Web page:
EMINUTES places cookies on your device to give you the best user experience. By using our website, you agree to the placement of these cookies. Please read our updated Privacy and Cookie Policy.

3 • 2016

Tardy S Election Is No Reason To Freak Out

When I was a new lawyer nearly 25 years ago, a tardy S-election was a legitimate reason to freak out.  Fortunately, that is no longer the case.

The Internal Revenue Code defines an “S corporation” as, “with respect to any taxable year, a small business corporation for which an election under section 1362(a) is in effect for such year.”[1] An election under § 1362(a) is in effect for a taxable year if the election is made (1) during the preceding taxable year, or (2) on or before the 15th day of the third month of the taxable year.[2] The failure to file a timely election used to be a matter of considerable concern. But the Internal Revenue Service has made it much easier for taxpayers to request relief for late S corporation elections.

Section 1362 provides that the Secretary may treat a late election as timely made for the taxable year if the Secretary “determines that there was reasonable cause for the failure to timely make such election.”[3] The Internal Revenue Code does not define what is “reasonable cause,” but the IRS has generally set a pretty low bar for satisfying that standard. In one instance, for example, the IRS ruled that it would accept an S corporation election that was filed late simply because the employee who was supposed to mail in the election did not actually mail it.[4] As a result, the only real hurdle to filing a late election is making sure that the necessary procedures are complied with.

Those procedures are set forth in Revenue Procedure 2013-30, which took effect on September 3, 2013. There are four general requirements for obtaining relief for a late S corporation election: (1) the entity requesting relief intended to be classified as an S corporation as of the effective date of the election; (2) the requesting entity failed to qualify as an S corporation solely because the election was not timely filed; (3) there is reasonable cause for the failure to make a timely election and the entity acted diligently to correct the mistake upon its discovery; and (4) the entity requests relief from the IRS under Revenue Procedure 2013-30 within 3 years and 75 days from the effective date of the election.[5]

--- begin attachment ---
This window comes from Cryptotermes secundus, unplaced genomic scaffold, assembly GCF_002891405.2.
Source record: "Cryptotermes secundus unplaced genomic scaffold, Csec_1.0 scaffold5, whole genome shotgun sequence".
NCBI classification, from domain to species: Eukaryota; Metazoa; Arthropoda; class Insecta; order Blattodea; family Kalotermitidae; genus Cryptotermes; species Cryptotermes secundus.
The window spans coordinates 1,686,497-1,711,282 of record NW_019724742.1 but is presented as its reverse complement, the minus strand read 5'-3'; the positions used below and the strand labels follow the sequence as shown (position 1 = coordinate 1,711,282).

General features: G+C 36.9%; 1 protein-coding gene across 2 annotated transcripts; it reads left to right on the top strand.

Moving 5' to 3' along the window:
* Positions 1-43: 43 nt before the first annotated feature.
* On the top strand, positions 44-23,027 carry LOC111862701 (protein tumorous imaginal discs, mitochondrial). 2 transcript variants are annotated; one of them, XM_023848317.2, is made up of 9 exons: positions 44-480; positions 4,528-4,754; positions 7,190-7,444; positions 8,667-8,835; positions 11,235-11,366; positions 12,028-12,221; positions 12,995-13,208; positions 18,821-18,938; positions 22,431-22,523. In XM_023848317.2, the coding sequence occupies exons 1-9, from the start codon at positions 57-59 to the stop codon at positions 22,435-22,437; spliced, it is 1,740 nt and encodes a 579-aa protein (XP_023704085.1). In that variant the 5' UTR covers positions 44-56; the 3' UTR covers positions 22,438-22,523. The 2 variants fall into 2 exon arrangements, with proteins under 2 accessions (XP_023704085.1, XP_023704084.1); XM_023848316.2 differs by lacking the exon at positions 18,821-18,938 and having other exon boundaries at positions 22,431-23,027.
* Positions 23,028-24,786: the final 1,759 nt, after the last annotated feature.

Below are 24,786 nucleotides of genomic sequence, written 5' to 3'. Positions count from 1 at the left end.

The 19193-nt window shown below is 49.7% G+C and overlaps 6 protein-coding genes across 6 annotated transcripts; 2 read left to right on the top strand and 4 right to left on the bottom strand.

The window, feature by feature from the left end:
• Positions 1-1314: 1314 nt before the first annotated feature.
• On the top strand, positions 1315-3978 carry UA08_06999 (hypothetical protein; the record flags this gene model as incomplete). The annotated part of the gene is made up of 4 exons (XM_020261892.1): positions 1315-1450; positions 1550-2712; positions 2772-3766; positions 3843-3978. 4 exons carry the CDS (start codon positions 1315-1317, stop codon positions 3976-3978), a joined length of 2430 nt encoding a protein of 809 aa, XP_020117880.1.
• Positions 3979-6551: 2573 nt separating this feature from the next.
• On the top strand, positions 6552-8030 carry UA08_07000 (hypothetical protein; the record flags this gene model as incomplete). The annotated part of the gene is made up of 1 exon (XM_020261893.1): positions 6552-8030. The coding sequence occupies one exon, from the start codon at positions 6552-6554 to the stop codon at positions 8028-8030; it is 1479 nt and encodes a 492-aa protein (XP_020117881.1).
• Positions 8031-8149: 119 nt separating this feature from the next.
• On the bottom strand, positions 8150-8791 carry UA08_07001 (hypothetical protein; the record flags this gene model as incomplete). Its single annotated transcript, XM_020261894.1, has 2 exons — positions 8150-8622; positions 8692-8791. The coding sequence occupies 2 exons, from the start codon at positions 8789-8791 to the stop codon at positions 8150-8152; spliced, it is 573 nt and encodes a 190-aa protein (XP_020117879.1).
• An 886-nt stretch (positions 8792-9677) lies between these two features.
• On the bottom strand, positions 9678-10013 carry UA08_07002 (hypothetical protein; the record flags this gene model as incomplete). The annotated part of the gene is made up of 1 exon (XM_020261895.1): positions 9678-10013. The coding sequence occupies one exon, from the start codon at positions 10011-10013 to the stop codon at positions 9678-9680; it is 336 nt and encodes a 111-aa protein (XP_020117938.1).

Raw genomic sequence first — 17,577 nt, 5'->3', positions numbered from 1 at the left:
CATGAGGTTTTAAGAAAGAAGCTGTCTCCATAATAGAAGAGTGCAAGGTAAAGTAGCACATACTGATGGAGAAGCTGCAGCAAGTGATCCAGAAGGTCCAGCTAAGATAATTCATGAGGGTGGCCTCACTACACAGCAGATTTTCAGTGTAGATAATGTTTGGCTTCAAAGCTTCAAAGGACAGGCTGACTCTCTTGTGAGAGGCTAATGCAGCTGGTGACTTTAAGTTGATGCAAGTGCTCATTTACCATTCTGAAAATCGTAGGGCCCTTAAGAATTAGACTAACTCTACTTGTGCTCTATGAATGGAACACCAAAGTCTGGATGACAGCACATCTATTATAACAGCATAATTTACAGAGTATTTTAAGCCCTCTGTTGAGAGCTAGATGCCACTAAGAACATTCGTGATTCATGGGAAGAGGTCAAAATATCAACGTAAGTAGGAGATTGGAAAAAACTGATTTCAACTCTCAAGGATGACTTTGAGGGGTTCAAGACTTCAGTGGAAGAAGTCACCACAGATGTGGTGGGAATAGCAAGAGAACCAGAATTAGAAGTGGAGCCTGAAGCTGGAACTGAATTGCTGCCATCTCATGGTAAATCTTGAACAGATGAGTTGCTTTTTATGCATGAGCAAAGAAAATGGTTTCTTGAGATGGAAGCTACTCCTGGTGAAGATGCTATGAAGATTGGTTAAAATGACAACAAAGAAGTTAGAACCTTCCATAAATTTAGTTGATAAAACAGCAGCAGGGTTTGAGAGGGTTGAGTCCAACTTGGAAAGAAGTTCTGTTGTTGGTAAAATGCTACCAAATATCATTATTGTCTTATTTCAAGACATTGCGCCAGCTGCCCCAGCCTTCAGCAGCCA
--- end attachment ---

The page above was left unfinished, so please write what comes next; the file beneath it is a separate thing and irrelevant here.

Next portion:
If the four general requirements are satisfied, then the entity seeks relief for a late election by completing the standard election on Form 2553 and (1) attaching it to the S corporation’s current year Form 1120S, (2) attaching it to one of the corporation’s prior year Forms 1120S, or (3) filing it with the IRS independent of Form 1120S.[6] The late election form must state at the top that is being “FILED PURSUANT TO REV. PROC. 2013-30.”[7] The election form must also include a “Reasonable Cause Statement,” expressly made under penalty of perjury, that describes (1) the entity’s reasonable cause for failure to make a timely election, and (2) its diligent actions to correct the mistake upon its discovery.[8] The election form must also include statements from all of the S corporation’s shareholders, also made under penalty of perjury, that they have reported their income on all affected returns consistent with the S corporation election for the year the election should have been filed and for all subsequent years.[9] There are additional requirements if the entity is also requesting a late corporate classification to be effective on the same date that the S corporation election was intended to be effective.[10]

All in all, it is a relatively painless procedure, considering the involvement of the IRS.[11] So long as the late election would otherwise be valid, and it is made within 3 years and 75 days of the effective date of the election, relief should routinely be granted by the IRS. Accordingly, while it is always preferable to get an S corporation election filed on time, there are occasions when that may not be possible, for whatever reason. On those occasions, there is no need to stress about making a tardy election using the procedures laid out by the IRS in Revenue Procedure 2013-30.

            [1]26 U.S.C. § 1361(a)(1).

           [2]Id. § 1362(b); 26 C.F.R. § 1.1362-6(a)(2)(ii). An election made after the 15th day of the      third month of the taxable year and on or before the 15th day of the third month of the following taxable year is treated as being for the following taxable year. 26 U.S.C. § 1362(b)(3); 26 C.F.R. § 1.1362-6(a)(2)(ii).

            [3]26 U.S.C. § 1362(b)(5).

            [4]I.R.S. Priv. Ltr. Rul. 97-19-009 (Jan. 29, 1997).

            [5]Rev. Proc. 2013-30, § 4.02 2013-36 I.R.B. 173.

            [6]Id. §§ 4.01(4), 4.03(2), 5.01.

            [7]Id. § 4.03(1). If the late S corporation election is attached to a Form 1120S, then    the Form 1120S must also state at the top that it “INCLUDES LATE ELECTION(S) FILED PURSUANT TO REV. PROC. 2013-30.” Id. § 4.03(2)(a).

            [8]Id. § 4.03(1), (3).

            [9]Id. § 5.02.

            [10]Id. § 5.03.

            [11]The IRS has even provided a helpful flow chart indicating when relief is available under Revenue Procedure 2013-30. Relief for Late S Corporation Elections, available at https://www.irs.gov/pub/irs-drop/rp-13-30.pdf. The flow chart appears at the end of the Revenue Procedure. If relief is not available under Revenue Procedure 2013-30, the entity can still seek to obtain relief by requesting a private letter ruling.